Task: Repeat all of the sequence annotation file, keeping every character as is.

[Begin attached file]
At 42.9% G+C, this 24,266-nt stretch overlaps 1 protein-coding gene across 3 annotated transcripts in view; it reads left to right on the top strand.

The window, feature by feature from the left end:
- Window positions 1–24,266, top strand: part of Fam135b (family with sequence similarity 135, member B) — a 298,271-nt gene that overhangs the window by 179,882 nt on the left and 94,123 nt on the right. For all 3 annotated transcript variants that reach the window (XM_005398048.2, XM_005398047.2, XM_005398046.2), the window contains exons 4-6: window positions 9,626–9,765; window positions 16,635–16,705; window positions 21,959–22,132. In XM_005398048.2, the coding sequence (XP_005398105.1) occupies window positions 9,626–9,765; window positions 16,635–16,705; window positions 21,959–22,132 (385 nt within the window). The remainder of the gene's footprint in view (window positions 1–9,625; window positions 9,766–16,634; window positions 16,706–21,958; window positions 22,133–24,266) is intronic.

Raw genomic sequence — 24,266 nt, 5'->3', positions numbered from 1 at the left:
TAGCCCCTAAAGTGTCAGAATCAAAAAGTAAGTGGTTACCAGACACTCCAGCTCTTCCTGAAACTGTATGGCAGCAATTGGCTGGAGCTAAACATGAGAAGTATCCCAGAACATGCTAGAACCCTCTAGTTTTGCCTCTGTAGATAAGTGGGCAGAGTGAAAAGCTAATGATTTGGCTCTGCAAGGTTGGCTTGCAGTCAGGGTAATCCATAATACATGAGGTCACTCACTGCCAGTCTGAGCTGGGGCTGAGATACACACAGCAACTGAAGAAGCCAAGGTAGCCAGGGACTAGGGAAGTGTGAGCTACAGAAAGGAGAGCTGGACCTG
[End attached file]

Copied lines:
At 42.9% G+C, this 24,266-nt stretch overlaps 1 protein-coding gene across 3 annotated transcripts in view; it reads left to right on the top strand.

The window, feature by feature from the left end:
- Window positions 1–24,266, top strand: part of Fam135b (family with sequence similarity 135, member B) — a 298,271-nt gene that overhangs the window by 179,882 nt on the left and 94,123 nt on the right. For all 3 annotated transcript variants that reach the window (XM_005398048.2, XM_005398047.2, XM_005398046.2), the window contains exons 4-6: window positions 9,626–9,765; window positions 16,635–16,705; window positions 21,959–22,132. In XM_005398048.2, the coding sequence (XP_005398105.1) occupies window positions 9,626–9,765; window positions 16,635–16,705; window positions 21,959–22,132 (385 nt within the window). The remainder of the gene's footprint in view (window positions 1–9,625; window positions 9,766–16,634; window positions 16,706–21,958; window positions 22,133–24,266) is intronic.

Raw genomic sequence — 24,266 nt, 5'->3', positions numbered from 1 at the left:
TAGCCCCTAAAGTGTCAGAATCAAAAAGTAAGTGGTTACCAGACACTCCAGCTCTTCCTGAAACTGTATGGCAGCAATTGGCTGGAGCTAAACATGAGAAGTATCCCAGAACATGCTAGAACCCTCTAGTTTTGCCTCTGTAGATAAGTGGGCAGAGTGAAAAGCTAATGATTTGGCTCTGCAAGGTTGGCTTGCAGTCAGGGTAATCCATAATACATGAGGTCACTCACTGCCAGTCTGAGCTGGGGCTGAGATACACACAGCAACTGAAGAAGCCAAGGTAGCCAGGGACTAGGGAAGTGTGAGCTACAGAAAGGAGAGCTGGACCTG